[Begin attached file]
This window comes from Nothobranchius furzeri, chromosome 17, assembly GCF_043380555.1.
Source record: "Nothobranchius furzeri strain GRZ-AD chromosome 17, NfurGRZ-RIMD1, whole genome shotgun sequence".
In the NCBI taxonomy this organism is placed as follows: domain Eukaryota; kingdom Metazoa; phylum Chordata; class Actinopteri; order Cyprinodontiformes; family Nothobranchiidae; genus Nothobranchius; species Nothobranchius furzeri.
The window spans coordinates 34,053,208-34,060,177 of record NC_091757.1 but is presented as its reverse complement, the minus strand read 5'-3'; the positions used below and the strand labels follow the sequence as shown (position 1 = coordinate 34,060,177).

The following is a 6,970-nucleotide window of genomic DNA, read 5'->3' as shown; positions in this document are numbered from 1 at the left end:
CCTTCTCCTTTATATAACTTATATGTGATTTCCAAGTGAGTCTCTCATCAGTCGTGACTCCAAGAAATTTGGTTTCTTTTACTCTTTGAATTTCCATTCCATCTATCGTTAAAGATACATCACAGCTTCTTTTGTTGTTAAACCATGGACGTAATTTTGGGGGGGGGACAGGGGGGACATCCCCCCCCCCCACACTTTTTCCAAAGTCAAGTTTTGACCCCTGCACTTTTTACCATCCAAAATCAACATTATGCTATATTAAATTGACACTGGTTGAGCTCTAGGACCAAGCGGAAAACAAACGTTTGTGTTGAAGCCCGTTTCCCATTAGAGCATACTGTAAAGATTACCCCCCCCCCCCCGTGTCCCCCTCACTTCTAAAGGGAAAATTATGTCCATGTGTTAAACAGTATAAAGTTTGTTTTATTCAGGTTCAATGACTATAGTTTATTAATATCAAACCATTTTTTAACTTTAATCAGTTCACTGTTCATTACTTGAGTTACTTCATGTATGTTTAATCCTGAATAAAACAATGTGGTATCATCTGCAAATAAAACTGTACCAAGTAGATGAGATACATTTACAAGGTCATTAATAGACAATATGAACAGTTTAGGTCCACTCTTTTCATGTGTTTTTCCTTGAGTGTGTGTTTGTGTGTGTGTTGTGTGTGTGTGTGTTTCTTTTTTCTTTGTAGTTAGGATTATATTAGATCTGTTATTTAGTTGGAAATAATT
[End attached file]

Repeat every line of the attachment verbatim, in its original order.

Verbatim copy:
This window comes from Nothobranchius furzeri, chromosome 17, assembly GCF_043380555.1.
Source record: "Nothobranchius furzeri strain GRZ-AD chromosome 17, NfurGRZ-RIMD1, whole genome shotgun sequence".
In the NCBI taxonomy this organism is placed as follows: domain Eukaryota; kingdom Metazoa; phylum Chordata; class Actinopteri; order Cyprinodontiformes; family Nothobranchiidae; genus Nothobranchius; species Nothobranchius furzeri.
The window spans coordinates 34,053,208-34,060,177 of record NC_091757.1 but is presented as its reverse complement, the minus strand read 5'-3'; the positions used below and the strand labels follow the sequence as shown (position 1 = coordinate 34,060,177).

The following is a 6,970-nucleotide window of genomic DNA, read 5'->3' as shown; positions in this document are numbered from 1 at the left end:
CCTTCTCCTTTATATAACTTATATGTGATTTCCAAGTGAGTCTCTCATCAGTCGTGACTCCAAGAAATTTGGTTTCTTTTACTCTTTGAATTTCCATTCCATCTATCGTTAAAGATACATCACAGCTTCTTTTGTTGTTAAACCATGGACGTAATTTTGGGGGGGGGACAGGGGGGACATCCCCCCCCCCCACACTTTTTCCAAAGTCAAGTTTTGACCCCTGCACTTTTTACCATCCAAAATCAACATTATGCTATATTAAATTGACACTGGTTGAGCTCTAGGACCAAGCGGAAAACAAACGTTTGTGTTGAAGCCCGTTTCCCATTAGAGCATACTGTAAAGATTACCCCCCCCCCCCCGTGTCCCCCTCACTTCTAAAGGGAAAATTATGTCCATGTGTTAAACAGTATAAAGTTTGTTTTATTCAGGTTCAATGACTATAGTTTATTAATATCAAACCATTTTTTAACTTTAATCAGTTCACTGTTCATTACTTGAGTTACTTCATGTATGTTTAATCCTGAATAAAACAATGTGGTATCATCTGCAAATAAAACTGTACCAAGTAGATGAGATACATTTACAAGGTCATTAATAGACAATATGAACAGTTTAGGTCCACTCTTTTCATGTGTTTTTCCTTGAGTGTGTGTTTGTGTGTGTGTTGTGTGTGTGTGTGTTTCTTTTTTCTTTGTAGTTAGGATTATATTAGATCTGTTATTTAGTTGGAAATAATT